General Electric Co. (NYSE: GE) has become an embarrassment among the top American corporations. With two CEO changes in the past year, now GE has had to go as low as dropping its dividend to a whopping penny per common share. And it seems ever more likely that GE’s future will have be predicated on being smaller, via breakups, rather than growing with more acquisitions.
While the reaction to GE’s continued malaise has been harsh, GE’s guidance is really for unspecified earnings targets other than that they would significantly miss its profit targets for the year.
Many analysts on Wall Street have continued to ratchet down their estimates, expectations and official price targets. GE shares even briefly traded under $10 on Tuesday for the first time going back to the recession in 2009.
24/7 Wall St. has tracked some of the analyst calls made on Tuesday and Wednesday covering what was once the world’s largest and most powerful conglomerate. It now seems hard to imagine that the credit ratings agencies had maintained Triple-A credit ratings for so many years.
UBS was an outlier, upgrading GE to Buy from Neutral, but with a mere $13 price target. The firm feels that GE is again reaching a “peak uncertainty” and also noted that CEO Larry Culp can turn this big drifting ship back around. After the sell-off, the firm even noted a 3:1 reward-to-risk scenario. That said, the target does not exactly scream the biggest buy in the world when investors consider how much of a perpetual disappointment this conglomerate has been.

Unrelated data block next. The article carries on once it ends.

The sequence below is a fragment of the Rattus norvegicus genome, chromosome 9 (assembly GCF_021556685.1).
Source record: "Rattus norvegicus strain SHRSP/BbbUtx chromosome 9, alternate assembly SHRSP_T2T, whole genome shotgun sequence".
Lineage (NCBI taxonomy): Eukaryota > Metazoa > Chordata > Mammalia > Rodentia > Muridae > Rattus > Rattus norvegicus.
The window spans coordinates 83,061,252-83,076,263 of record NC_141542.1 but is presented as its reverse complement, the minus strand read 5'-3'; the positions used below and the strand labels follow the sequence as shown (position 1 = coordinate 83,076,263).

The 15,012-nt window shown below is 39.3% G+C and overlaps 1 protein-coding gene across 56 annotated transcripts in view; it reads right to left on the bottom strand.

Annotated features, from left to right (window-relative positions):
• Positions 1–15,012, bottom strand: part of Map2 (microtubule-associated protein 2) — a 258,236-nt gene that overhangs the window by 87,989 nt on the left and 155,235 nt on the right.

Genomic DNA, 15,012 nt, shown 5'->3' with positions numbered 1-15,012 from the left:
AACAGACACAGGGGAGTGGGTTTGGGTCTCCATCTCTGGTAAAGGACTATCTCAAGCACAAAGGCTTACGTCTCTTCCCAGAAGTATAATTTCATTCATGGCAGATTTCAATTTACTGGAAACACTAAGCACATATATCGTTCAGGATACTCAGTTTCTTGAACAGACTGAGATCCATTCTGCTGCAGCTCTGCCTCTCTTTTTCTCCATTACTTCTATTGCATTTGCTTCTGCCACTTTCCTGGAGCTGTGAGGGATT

On Tuesday, RBC Capital Markets also went against the grain by raising its rating to Outperform from Sector Perform. Its target for General Electric is higher at $15, implying that the company has seen all but the kitchen-sink thrown out.
Merrill Lynch maintained its Neutral rating and $14 price objective. The firm thinks GE’s dividend cut actually should be well received as it is the least expensive way to shore up its balance sheet at the current stock price. That said, GE did not provide any additional update on its ultimate path to drive leverage down to 2.5 times and will focus on sustainable credit ratings of the company’s goal at Single-A. Its investment rationale said:
We believe that GE has significant cost cutting opportunities under the new leadership. We note that the company has undergone a significant reinvestment cycle, positioning it well from a competitive standpoint. However, we do not see the stock outperforming in the face of possible further negative earnings revisions.
Other key analyst calls were seen as follows:
- Barclays lowered its price target to $13 from $16.
- Citigroup maintained its Buy rating but cut its target to $18 from $19.
- Cowen lowered its target price to $11 from $12.
- Credit Suisse lowered its target from $14 to $12.
- Deutsche Bank lowered its target to $11 from $13.
- Independent Research maintained its Hold rating but lowered its target to $11 from $13.
GE shares hit a low of $9.87 on Tuesday, but the stock did manage to close up at $10.18. Its shares had traded as high as $10.39 on Wednesday, but the stock was last seen down 1.7% at $10.01 on Wednesday morning.
GE’s consensus analyst target price from Thomson Reuters was last seen at $14.94, which is down from $16.68 just a month earlier and from $17.11 at the end of August. That consensus target price was still above $25 a year ago, but that was when GE was operating in a different world.
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